I Watched My Ex Marry Another Woman

Photo: Courtesy of Julissa Catalan.
Last month, I flew from New Jersey to San Francisco to attend the wedding of my ex-boyfriend, Jack*. I wasn’t someone’s plus one; I was a proper guest. And that made some people uncomfortable and judgmental.

I got ready in a tiny hotel room with some of my girlfriends who had also been invited. It wasn’t until I gave myself a final look in the mirror that I realized I was nervous.

En route to the cathedral, the girls asked me multiple times if I was okay, reminding me that it was perfectly normal to be nervous. But was it? I wasn’t the one getting married. I had never felt anxious over someone else’s wedding before. Ordinarily I would just be excited about the open bar, fancy food, and getting dolled up.

Yet there it was — an unmistakable feeling of jitters. It was not sadness. I had already mourned that loss when Jack moved to California a few years prior. I skipped his going away party because I was feeling overly nostalgic, and opted to send him a sentimental email instead.

I watched him smile adoringly at his bride as she walked down the aisle toward him. A calming wave came over me in that moment. He was exactly where he was supposed to be, and so was I.

At the reception, our friend — another of his ex-girlfriends — suggested we take an ex-girlfriend photo. There were three of us at the wedding, and I presume a total of five had been invited. I laughed off the suggestion and didn’t participate, out of fear that his now-wife might be uncomfortable if she saw it.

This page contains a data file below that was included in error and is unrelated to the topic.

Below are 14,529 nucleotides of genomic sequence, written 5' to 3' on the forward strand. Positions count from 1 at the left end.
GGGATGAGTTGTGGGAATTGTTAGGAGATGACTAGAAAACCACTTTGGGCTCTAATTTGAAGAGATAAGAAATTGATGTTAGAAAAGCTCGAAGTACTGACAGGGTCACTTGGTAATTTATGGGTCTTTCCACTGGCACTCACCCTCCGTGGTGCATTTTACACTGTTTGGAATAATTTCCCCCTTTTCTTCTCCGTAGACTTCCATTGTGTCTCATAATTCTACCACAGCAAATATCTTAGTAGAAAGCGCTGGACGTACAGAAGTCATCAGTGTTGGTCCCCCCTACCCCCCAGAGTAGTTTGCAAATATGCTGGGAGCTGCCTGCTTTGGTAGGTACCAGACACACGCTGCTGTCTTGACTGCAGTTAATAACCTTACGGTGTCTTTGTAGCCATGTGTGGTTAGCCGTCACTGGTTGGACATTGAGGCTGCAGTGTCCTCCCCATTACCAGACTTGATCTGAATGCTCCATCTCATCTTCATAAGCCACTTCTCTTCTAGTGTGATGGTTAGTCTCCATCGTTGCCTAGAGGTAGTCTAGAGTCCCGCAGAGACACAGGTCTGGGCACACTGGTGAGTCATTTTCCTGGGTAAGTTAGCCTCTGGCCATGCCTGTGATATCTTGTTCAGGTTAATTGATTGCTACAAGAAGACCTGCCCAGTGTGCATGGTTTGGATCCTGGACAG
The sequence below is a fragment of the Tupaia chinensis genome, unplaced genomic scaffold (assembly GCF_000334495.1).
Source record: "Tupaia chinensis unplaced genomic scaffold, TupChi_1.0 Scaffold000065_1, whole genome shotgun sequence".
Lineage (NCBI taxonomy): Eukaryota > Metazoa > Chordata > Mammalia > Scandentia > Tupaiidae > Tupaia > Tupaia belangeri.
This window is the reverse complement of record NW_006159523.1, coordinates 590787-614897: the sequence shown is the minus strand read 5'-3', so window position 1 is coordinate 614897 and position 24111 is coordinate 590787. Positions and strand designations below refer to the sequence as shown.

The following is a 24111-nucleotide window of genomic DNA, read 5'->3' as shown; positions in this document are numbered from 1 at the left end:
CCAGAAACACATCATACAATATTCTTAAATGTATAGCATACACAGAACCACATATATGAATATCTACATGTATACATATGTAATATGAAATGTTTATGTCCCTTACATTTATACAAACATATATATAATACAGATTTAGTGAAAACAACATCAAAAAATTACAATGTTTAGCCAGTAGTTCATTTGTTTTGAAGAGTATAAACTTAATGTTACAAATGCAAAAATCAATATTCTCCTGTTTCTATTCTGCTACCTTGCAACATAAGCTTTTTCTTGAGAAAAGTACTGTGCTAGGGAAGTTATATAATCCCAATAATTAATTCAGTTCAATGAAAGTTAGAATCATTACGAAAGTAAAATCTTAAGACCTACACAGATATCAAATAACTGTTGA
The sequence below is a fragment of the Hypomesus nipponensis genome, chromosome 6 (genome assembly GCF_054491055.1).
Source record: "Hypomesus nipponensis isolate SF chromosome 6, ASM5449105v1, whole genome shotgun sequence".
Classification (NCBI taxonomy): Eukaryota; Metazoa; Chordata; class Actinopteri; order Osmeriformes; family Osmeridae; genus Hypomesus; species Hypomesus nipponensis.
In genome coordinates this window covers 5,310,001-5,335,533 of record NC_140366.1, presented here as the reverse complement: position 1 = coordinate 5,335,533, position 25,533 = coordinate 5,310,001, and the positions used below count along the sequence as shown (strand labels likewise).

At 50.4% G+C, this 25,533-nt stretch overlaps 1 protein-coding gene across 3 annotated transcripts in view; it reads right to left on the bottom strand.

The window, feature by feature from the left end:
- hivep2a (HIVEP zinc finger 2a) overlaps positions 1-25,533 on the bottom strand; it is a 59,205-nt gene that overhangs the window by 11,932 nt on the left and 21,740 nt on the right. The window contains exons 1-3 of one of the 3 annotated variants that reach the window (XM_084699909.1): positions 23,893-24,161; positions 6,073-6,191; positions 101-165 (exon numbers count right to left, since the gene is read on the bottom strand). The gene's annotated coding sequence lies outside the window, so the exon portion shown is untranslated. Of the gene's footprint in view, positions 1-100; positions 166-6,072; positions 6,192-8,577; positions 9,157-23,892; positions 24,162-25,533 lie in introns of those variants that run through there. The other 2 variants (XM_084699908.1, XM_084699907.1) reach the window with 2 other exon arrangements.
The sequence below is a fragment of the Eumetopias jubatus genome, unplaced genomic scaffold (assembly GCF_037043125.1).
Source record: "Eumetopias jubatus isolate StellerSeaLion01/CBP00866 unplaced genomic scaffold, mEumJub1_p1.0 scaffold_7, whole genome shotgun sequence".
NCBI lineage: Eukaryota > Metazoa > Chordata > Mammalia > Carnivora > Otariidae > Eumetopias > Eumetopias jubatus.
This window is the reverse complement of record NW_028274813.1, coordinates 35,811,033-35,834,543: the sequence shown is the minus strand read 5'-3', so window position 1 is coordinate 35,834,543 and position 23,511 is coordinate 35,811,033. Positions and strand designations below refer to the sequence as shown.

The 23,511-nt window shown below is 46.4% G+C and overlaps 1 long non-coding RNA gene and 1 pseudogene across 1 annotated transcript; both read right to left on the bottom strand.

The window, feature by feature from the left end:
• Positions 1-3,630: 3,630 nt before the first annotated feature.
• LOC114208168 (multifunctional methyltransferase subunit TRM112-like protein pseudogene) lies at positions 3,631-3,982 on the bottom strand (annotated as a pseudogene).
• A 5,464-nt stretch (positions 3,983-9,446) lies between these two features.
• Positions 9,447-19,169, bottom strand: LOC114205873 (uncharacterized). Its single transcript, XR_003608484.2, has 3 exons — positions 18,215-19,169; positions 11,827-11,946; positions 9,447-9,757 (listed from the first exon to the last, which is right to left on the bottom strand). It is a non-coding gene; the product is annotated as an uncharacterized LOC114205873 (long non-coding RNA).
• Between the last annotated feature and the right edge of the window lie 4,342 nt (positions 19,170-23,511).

Jack and I danced at the wedding — to fast-paced music, and always with other friends around. It reminded me of our trip to Puerto Rico a few years prior; we had already broken up but went with friends and slept in separate rooms.
Photographed by Winnie Au.
I returned from San Francisco to friends and family asking if I was okay, asking how I handled it.

We often hear partners refer to one another as best friends, so why was it so unfathomable that Jack and I remained best friends after we ended our five-year relationship?

We made a choice, a decision to remain friends because we still liked each other as people. We simply took the romantic component out of the equation and went about our lives, sharing thoughts and experiences with one another, just as we had during our relationship.

When you are in love, in your mind you have a list of reasons why you like that person. Those traits don’t always disappear just because you decide to uncheck the boxes next to romance and sex.

While I was proud of our redefined relationship, others seemed uncomfortable around us. Some just didn’t believe in the concept. Surely you must be friends with benefits, they would say. Others speculated that we were just trying to have a peaceful breakup by saying we’d remain friends, when we really had no such intention.

From the moment our relationship ended, Jack and I haven’t so much as held hands. We do the types of things that friends do: hang out in group settings with other friends, go to concerts together, celebrate each other’s birthdays, and always refer to the other as a friend, not an ex.